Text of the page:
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989 North Batavia Street
Orange, California 92867

Phone: 714-997-5050
Fax: 714-538-9225
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Saturdays and Evening by Appointment
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How to Prepare Your Vehicle for Storage - Part 3

Last time, we explained how to clean your exterior and what to do with your tires. In Part 3, we’ll clean your car’s interior and help you protect it from varmints.

Step 3: Inside & Out

If you plan to leave your car longer than a month, these are the tips you’ll want to follow. (For any trip that lasts less than 30 days, you might not need to go into this much preparation.)

Some storage tips seem like the opposite of what you should do. Remember how last time we told you to wash and wax your car? Guess what? You should also fill up your gas tank. When you use your car every day, you’re constantly using fuel. But when you let your car just sit, moisture can actually build up inside the gas tank. To prevent that from happening (and to keep your seals moist), visit your gas station before packing it into the garage. And to prevent ethanol from building up, you’ll also want to use a fuel stabilizer (the team here at Precision Collision can explain the available options).

If you have a friend or relative willing to take your car out every couple of weeks, make sure they drive it for 15-20 minutes at a time. Not only is this good for your tires, it also keeps up the charge in your battery and gets your engine fluids circulating.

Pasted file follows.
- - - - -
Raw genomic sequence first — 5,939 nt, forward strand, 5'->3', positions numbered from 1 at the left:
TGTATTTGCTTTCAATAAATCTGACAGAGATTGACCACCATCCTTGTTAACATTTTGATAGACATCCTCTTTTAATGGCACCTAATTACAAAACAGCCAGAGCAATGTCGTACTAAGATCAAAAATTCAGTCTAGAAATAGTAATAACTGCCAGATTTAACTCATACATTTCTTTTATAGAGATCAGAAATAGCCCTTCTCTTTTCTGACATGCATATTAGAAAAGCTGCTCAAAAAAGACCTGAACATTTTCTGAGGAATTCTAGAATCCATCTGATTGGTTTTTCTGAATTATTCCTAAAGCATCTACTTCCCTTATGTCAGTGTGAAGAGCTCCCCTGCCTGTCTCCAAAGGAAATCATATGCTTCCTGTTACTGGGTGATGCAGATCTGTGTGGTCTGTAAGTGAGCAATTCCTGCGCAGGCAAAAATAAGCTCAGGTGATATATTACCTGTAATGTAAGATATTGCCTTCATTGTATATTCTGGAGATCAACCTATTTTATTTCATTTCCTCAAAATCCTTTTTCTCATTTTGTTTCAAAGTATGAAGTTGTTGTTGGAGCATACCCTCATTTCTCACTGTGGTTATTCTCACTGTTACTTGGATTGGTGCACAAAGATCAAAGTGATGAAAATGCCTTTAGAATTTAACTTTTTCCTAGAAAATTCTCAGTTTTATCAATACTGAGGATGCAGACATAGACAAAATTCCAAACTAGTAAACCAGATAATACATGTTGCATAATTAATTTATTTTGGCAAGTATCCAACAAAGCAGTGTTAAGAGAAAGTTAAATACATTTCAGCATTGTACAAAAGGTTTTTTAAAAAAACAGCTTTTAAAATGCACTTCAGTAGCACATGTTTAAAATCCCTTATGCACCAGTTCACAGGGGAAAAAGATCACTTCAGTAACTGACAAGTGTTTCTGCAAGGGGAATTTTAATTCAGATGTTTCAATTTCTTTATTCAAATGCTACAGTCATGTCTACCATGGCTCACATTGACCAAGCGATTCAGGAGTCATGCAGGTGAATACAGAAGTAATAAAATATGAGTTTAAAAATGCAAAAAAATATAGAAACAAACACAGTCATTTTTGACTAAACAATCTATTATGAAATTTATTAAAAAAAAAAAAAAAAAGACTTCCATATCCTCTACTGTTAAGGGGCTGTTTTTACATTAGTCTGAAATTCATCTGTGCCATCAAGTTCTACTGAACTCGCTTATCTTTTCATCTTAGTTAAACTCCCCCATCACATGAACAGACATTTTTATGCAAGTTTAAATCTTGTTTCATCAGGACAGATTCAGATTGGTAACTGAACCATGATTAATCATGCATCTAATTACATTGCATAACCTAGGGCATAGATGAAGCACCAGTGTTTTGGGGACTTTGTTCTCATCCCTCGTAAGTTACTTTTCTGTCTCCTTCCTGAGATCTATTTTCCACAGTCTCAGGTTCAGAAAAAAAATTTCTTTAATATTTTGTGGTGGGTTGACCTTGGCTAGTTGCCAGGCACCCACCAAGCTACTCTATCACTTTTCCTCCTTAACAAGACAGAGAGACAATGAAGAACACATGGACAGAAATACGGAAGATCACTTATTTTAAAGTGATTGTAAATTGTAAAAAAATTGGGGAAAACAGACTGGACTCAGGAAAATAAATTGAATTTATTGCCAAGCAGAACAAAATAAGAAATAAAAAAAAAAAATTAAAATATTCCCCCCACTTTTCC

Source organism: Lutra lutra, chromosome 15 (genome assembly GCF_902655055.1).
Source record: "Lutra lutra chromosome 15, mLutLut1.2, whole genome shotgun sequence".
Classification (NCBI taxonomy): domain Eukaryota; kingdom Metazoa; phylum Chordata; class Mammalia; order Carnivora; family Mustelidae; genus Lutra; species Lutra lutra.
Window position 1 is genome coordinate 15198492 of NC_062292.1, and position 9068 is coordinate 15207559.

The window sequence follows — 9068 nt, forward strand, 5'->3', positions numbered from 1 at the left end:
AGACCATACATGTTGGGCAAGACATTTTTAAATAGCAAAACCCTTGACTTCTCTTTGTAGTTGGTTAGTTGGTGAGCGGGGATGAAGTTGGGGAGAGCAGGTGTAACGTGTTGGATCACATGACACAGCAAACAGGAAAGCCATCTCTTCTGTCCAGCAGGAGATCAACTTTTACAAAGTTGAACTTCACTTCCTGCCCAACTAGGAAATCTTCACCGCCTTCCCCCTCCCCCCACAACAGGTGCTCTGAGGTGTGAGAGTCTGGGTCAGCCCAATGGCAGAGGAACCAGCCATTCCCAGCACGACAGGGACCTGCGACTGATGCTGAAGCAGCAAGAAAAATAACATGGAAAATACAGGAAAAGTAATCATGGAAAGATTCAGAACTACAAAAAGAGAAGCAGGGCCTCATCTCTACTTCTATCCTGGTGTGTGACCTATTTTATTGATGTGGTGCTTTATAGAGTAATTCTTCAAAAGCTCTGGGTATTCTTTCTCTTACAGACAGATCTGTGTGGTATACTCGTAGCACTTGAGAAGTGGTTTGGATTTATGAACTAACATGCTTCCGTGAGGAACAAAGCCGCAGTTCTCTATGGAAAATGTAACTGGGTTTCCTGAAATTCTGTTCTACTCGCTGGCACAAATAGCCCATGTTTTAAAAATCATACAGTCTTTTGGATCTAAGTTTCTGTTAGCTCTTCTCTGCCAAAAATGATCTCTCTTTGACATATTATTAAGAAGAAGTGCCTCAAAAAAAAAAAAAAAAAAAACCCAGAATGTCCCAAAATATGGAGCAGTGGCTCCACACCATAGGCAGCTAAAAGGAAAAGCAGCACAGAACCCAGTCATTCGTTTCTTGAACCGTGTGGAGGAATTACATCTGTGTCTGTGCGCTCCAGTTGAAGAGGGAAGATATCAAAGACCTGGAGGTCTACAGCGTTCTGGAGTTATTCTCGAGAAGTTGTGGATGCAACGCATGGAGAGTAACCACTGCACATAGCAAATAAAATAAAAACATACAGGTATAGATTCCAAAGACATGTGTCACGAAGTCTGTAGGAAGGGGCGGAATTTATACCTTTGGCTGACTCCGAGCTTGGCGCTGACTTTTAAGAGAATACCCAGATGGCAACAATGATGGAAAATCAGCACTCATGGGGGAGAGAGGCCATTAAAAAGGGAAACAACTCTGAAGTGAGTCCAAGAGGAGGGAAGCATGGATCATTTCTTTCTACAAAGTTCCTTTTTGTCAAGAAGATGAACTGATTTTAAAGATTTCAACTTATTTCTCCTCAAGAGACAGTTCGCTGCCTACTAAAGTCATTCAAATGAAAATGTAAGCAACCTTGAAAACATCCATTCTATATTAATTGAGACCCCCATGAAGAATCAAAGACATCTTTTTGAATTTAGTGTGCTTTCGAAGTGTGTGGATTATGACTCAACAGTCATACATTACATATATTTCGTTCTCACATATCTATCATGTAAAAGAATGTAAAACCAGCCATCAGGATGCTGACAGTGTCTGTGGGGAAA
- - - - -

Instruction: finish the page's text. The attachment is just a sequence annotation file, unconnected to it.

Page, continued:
If you plan to put your car up on jacks to prevent the tires from developing flat spots, you can conserve your battery by disconnecting the negative cable. That way you won’t have to drive it. (Bear in mind, though, that oil, if left to sit for an extended period, can stagnate and damage your engine.)

Also, when you park your vehicle for the last time, remember not to set your parking brake. The brake pads in your vehicle can actually fuse to the rotors if left attached. ItÕs a rare occurrence, but it can happen.

Finally, you’re going to want to keep mice and rats from building nests in your car. You can do this by blocking off any sections of your vehicle that allow access to the inside. Put some steel wool into the pipes and air intakes and set up some mousetraps around the area.

Step 4: When You Get Back

Once you’re back, make sure you remove the steel wool (and don’t step on the mousetraps), then check your wires and hoses to make sure they haven’t been chewed on or degraded. Check your tire pressure, your brakes, windshield wipers and your battery. Check below your car to see if there are any signs of leakage.

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